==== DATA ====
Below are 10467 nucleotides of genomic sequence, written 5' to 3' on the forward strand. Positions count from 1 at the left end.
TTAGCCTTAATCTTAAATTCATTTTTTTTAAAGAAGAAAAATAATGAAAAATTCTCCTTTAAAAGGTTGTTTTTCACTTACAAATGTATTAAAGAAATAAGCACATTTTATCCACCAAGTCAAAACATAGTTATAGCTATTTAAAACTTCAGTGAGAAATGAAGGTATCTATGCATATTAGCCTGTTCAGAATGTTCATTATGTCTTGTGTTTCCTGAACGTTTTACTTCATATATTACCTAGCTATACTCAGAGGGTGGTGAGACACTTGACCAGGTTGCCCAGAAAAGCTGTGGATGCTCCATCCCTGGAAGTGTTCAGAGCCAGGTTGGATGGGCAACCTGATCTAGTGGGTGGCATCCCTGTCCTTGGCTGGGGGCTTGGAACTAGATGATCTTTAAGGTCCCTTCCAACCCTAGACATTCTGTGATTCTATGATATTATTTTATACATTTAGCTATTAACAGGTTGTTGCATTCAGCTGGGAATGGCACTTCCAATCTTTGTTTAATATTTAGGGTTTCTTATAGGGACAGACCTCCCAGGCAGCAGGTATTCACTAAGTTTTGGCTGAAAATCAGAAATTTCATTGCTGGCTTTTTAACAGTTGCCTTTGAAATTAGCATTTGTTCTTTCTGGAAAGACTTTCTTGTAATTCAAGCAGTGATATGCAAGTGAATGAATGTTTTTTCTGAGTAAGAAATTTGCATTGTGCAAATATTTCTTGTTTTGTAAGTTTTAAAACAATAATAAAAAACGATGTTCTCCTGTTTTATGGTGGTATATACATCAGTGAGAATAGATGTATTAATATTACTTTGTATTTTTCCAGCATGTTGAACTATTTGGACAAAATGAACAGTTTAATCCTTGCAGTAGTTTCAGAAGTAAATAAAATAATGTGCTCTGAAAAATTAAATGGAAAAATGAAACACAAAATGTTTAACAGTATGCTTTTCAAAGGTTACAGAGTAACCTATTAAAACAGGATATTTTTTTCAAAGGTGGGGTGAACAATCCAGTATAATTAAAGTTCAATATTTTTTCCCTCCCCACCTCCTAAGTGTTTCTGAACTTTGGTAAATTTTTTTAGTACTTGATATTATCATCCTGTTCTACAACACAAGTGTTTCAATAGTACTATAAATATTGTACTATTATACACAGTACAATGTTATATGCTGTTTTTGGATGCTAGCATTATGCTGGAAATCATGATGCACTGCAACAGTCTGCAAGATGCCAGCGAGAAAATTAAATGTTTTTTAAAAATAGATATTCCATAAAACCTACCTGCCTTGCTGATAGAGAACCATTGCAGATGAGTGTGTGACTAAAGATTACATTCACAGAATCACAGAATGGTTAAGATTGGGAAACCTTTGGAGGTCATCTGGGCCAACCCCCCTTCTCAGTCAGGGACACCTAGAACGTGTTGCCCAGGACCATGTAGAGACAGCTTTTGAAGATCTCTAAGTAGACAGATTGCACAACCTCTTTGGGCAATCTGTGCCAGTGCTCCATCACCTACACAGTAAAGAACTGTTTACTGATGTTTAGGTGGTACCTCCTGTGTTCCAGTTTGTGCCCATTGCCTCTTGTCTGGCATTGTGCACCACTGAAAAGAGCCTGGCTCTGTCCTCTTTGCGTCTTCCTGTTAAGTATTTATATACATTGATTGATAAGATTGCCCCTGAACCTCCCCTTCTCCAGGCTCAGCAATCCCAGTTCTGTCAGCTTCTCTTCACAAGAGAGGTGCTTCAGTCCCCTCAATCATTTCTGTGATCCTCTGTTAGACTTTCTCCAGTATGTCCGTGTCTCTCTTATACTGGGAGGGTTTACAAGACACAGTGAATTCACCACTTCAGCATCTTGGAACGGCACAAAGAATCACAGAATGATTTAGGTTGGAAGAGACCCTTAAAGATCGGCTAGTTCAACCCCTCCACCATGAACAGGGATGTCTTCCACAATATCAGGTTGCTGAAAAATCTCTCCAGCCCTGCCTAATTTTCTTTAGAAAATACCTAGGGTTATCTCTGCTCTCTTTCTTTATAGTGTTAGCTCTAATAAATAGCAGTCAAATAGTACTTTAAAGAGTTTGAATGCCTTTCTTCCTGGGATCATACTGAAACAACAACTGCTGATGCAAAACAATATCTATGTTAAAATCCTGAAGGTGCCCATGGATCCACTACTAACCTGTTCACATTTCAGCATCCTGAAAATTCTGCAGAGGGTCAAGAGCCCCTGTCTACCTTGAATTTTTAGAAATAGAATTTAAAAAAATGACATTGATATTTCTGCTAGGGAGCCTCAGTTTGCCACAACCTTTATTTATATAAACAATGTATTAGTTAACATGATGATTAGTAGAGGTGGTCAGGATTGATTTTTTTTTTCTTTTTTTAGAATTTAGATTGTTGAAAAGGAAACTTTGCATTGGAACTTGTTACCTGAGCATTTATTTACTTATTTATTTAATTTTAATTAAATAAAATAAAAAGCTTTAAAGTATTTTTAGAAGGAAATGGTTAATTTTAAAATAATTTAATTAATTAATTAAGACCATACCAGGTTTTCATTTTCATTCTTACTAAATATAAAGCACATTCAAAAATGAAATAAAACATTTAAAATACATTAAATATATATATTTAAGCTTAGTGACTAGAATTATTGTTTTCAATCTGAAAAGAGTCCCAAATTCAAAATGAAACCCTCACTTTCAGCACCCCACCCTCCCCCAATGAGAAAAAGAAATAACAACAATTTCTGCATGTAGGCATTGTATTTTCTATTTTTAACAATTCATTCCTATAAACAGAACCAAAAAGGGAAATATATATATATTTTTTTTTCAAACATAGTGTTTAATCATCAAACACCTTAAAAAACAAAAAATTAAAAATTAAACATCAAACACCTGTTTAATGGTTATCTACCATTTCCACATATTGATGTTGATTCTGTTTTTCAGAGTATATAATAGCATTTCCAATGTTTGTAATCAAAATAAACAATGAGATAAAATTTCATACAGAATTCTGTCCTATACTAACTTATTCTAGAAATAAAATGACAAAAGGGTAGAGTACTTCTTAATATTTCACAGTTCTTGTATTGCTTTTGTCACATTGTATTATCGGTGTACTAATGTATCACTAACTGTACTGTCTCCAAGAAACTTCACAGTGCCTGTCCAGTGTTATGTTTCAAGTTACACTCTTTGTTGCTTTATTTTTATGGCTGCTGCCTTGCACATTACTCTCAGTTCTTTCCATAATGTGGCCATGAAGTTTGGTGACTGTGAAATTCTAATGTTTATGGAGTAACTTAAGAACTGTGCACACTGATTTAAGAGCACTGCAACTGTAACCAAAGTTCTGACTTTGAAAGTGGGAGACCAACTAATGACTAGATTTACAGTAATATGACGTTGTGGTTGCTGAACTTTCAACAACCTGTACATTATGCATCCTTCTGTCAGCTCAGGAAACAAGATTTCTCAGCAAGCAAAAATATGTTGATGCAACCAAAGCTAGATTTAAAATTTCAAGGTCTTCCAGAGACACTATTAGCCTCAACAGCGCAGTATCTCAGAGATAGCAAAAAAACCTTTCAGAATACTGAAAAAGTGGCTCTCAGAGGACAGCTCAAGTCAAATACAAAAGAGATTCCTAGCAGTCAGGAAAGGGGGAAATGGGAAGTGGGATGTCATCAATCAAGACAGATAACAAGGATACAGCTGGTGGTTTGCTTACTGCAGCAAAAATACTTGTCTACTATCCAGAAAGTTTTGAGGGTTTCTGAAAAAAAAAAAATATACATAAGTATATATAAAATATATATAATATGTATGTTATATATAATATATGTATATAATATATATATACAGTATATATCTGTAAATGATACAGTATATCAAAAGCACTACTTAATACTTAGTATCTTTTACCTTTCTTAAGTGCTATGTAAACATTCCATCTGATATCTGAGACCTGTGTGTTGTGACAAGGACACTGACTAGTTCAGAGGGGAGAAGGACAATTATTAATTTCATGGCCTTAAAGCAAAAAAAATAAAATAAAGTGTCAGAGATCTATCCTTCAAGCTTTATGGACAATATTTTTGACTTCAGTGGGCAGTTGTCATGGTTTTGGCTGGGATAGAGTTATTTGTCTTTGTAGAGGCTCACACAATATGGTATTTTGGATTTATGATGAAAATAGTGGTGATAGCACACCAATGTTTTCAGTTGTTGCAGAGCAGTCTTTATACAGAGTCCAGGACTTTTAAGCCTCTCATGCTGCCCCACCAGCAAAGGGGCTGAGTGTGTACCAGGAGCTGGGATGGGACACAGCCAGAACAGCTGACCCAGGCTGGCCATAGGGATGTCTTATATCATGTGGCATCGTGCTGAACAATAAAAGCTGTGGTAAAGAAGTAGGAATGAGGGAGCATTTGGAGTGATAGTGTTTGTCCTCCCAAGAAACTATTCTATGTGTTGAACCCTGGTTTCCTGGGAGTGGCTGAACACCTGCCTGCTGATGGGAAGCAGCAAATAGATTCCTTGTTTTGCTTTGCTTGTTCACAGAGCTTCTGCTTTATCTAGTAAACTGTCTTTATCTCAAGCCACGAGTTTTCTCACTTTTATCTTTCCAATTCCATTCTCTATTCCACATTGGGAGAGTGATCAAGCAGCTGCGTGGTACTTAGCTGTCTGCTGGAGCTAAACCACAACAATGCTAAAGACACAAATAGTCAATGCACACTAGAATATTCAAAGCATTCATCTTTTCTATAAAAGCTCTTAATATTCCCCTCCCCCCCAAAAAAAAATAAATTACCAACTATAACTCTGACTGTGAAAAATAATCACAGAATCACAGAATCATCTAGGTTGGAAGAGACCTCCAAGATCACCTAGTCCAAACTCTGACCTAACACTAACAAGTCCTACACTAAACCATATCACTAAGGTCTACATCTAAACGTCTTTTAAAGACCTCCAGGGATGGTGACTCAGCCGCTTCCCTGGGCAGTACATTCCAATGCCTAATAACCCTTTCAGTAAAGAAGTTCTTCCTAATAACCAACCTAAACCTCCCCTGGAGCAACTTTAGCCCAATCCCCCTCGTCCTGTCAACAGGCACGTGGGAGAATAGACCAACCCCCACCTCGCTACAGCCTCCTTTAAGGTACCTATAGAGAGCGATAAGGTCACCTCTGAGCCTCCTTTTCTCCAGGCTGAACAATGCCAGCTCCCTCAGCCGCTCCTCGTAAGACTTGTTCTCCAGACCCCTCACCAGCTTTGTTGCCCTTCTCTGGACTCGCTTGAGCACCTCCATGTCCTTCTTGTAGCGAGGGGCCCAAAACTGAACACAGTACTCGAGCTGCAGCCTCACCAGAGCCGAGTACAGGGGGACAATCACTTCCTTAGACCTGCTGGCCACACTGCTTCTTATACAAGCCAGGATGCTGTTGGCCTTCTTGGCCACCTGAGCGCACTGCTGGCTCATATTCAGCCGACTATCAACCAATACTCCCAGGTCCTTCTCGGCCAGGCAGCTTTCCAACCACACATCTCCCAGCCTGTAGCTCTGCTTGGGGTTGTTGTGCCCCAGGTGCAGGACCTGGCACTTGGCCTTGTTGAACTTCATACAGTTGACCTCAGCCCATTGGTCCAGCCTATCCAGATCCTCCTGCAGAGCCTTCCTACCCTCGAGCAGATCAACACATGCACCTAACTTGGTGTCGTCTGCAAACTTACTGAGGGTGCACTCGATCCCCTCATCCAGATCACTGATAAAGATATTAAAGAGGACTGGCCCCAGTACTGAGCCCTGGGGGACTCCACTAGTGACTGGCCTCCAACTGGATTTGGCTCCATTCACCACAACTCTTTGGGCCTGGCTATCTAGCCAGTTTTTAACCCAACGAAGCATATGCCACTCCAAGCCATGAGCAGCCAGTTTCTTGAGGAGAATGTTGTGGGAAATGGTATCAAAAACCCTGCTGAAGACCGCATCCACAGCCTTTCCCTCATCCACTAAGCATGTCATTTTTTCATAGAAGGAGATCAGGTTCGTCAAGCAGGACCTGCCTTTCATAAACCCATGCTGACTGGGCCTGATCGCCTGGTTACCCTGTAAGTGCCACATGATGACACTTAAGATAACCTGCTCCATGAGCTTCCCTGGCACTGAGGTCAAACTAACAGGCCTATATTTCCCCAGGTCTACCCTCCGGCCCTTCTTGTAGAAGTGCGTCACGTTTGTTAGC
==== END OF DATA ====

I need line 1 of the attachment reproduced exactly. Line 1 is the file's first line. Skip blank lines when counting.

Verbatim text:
Below are 10467 nucleotides of genomic sequence, written 5' to 3' on the forward strand. Positions count from 1 at the left end.